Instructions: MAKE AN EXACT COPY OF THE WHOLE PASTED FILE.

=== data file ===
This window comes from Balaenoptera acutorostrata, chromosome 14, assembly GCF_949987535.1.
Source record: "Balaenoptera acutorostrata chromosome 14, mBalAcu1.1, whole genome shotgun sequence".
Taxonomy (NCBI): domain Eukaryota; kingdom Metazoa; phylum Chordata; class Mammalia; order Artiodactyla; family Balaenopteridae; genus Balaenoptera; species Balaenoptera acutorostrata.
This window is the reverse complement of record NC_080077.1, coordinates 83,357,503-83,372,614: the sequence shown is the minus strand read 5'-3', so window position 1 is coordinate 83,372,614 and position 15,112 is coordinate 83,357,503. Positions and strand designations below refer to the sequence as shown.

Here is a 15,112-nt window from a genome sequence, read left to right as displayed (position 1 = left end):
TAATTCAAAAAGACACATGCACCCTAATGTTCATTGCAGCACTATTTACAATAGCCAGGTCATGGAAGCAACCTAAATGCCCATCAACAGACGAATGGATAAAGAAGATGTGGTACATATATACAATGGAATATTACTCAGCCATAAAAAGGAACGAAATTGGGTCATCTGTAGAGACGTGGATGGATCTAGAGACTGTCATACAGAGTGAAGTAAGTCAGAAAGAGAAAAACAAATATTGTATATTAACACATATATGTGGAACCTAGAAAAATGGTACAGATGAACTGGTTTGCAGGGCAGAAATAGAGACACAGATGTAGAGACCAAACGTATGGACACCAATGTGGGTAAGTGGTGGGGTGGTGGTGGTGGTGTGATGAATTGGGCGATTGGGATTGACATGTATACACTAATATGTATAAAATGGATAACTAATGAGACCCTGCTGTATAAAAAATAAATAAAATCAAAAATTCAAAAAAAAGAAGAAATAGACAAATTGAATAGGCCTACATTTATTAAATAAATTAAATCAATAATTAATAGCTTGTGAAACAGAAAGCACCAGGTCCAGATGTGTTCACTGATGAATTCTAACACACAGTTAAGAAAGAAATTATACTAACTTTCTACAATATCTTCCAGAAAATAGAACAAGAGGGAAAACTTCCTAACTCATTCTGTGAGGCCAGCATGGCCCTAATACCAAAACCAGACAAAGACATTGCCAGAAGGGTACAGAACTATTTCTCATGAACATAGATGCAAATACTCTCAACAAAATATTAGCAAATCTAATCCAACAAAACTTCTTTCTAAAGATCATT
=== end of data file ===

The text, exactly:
This window comes from Balaenoptera acutorostrata, chromosome 14, assembly GCF_949987535.1.
Source record: "Balaenoptera acutorostrata chromosome 14, mBalAcu1.1, whole genome shotgun sequence".
Taxonomy (NCBI): domain Eukaryota; kingdom Metazoa; phylum Chordata; class Mammalia; order Artiodactyla; family Balaenopteridae; genus Balaenoptera; species Balaenoptera acutorostrata.
This window is the reverse complement of record NC_080077.1, coordinates 83,357,503-83,372,614: the sequence shown is the minus strand read 5'-3', so window position 1 is coordinate 83,372,614 and position 15,112 is coordinate 83,357,503. Positions and strand designations below refer to the sequence as shown.

Here is a 15,112-nt window from a genome sequence, read left to right as displayed (position 1 = left end):
TAATTCAAAAAGACACATGCACCCTAATGTTCATTGCAGCACTATTTACAATAGCCAGGTCATGGAAGCAACCTAAATGCCCATCAACAGACGAATGGATAAAGAAGATGTGGTACATATATACAATGGAATATTACTCAGCCATAAAAAGGAACGAAATTGGGTCATCTGTAGAGACGTGGATGGATCTAGAGACTGTCATACAGAGTGAAGTAAGTCAGAAAGAGAAAAACAAATATTGTATATTAACACATATATGTGGAACCTAGAAAAATGGTACAGATGAACTGGTTTGCAGGGCAGAAATAGAGACACAGATGTAGAGACCAAACGTATGGACACCAATGTGGGTAAGTGGTGGGGTGGTGGTGGTGGTGTGATGAATTGGGCGATTGGGATTGACATGTATACACTAATATGTATAAAATGGATAACTAATGAGACCCTGCTGTATAAAAAATAAATAAAATCAAAAATTCAAAAAAAAGAAGAAATAGACAAATTGAATAGGCCTACATTTATTAAATAAATTAAATCAATAATTAATAGCTTGTGAAACAGAAAGCACCAGGTCCAGATGTGTTCACTGATGAATTCTAACACACAGTTAAGAAAGAAATTATACTAACTTTCTACAATATCTTCCAGAAAATAGAACAAGAGGGAAAACTTCCTAACTCATTCTGTGAGGCCAGCATGGCCCTAATACCAAAACCAGACAAAGACATTGCCAGAAGGGTACAGAACTATTTCTCATGAACATAGATGCAAATACTCTCAACAAAATATTAGCAAATCTAATCCAACAAAACTTCTTTCTAAAGATCATT